Mission: The goals of our research are (1) to understand how neural circuits compute behaviorally relevant information, (2) to identify the principles and mechanisms that guide the assembly of neural circuits, and (3) to develop strategies to preserve and restore circuit functions disrupted by disease.

Approach: We currently concentrate on the retina and its subcortical targets. The retina lines the back of the eye and extracts visual information from the stream of photons focused by optical elements in the front of the eye. The retina transmits visual information to more than 50 targets in the brain via the spike trains of more than 40 ganglion cell types. We try to understand what spike trains of different ganglion cell types tell the brain about the visual world, how the brain uses this information to guide behavior, how responses of specific ganglion cell types arise in presynaptic circuits, how these circuits assemble during development, and how they are disrupted in disease. Our experimental approach is inter-disciplinary; we combine imaging, electrophysiology, molecular biology, viruses, and computational approaches to reveal the structure and function of visual system circuits.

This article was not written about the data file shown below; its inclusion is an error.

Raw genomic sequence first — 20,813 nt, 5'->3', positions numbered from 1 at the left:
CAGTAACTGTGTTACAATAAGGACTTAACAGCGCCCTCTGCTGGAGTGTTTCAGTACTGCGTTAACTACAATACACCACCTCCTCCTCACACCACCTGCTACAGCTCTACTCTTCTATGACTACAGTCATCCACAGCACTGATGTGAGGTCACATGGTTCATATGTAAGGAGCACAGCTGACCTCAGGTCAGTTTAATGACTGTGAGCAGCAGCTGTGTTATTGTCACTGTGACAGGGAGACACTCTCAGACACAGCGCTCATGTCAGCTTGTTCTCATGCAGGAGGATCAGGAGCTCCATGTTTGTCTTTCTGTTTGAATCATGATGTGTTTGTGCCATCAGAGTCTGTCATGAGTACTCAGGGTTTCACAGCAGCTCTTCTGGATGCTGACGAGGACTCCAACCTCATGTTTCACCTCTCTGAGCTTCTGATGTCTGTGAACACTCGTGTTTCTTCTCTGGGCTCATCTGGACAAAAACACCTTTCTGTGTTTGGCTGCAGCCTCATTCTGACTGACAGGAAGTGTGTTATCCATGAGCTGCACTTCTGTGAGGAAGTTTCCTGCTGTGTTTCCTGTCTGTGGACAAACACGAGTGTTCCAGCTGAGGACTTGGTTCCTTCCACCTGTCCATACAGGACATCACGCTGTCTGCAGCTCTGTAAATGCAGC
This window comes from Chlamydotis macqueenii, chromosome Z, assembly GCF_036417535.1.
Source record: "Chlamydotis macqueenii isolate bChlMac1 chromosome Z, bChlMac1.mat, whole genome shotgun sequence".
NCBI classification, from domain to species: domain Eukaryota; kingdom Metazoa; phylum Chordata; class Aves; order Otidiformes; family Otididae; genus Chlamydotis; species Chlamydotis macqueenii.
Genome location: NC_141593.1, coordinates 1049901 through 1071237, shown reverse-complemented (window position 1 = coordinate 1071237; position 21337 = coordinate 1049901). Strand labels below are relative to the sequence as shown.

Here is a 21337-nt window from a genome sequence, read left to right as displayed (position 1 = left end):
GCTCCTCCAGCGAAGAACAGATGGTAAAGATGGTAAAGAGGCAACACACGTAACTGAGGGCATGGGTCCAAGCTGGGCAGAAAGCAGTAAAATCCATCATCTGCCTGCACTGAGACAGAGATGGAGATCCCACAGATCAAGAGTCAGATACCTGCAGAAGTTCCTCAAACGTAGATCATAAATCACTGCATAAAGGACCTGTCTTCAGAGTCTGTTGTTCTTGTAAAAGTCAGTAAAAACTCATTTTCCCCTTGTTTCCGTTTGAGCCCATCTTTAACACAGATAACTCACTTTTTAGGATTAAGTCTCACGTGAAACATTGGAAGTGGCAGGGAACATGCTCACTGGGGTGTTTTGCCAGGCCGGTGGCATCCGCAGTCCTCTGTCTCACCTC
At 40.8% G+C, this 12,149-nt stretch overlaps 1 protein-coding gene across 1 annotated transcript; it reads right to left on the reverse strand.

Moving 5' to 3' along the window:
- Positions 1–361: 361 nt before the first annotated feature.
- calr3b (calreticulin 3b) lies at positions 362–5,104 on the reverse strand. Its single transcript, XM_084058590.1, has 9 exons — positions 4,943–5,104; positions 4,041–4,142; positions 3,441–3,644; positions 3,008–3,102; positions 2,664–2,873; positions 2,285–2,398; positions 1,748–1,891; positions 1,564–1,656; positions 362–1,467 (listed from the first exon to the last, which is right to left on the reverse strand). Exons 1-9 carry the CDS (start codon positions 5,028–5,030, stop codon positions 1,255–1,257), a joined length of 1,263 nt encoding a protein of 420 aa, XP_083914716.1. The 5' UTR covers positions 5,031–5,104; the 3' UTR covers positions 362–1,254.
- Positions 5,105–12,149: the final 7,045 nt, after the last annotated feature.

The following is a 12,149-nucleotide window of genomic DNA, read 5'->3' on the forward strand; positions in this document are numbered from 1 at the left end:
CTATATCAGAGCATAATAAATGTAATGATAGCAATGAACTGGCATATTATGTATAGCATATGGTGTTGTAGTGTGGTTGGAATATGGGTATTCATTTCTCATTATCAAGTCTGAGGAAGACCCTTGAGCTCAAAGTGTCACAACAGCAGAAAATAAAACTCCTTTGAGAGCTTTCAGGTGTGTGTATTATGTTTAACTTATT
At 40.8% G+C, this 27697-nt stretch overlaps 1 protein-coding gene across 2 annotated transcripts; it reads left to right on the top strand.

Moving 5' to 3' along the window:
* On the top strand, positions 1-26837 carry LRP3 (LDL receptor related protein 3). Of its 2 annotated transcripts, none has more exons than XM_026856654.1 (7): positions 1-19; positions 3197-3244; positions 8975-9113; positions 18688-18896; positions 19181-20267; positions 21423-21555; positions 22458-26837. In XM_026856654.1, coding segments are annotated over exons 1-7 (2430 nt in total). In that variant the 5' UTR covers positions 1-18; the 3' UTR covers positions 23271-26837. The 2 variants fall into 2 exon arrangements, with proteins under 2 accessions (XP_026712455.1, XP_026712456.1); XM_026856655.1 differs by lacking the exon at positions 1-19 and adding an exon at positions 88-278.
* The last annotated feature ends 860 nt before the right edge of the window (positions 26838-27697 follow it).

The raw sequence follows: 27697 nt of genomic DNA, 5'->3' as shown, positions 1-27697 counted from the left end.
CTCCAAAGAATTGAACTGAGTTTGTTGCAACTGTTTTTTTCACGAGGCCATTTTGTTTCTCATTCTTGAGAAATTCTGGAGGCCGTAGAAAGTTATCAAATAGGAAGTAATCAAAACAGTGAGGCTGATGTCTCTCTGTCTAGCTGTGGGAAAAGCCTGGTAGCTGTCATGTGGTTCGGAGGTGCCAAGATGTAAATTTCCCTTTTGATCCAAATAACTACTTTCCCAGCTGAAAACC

Mentorship and Commitment to Diversity Statement: The Kerschensteiner lab is committed to providing a safe and inclusive environment for everyone regardless of race/ethnicity, nationality, ancestry, socioeconomic status, gender, gender identity, sexual orientation, ability status, and marital/parental status. We believe that science is enriched and enhanced by diverse perspectives and are excited to train scientists from all traditional and non-traditional backgrounds.

Binocular vision guides predation
Local dendritic processing of visual information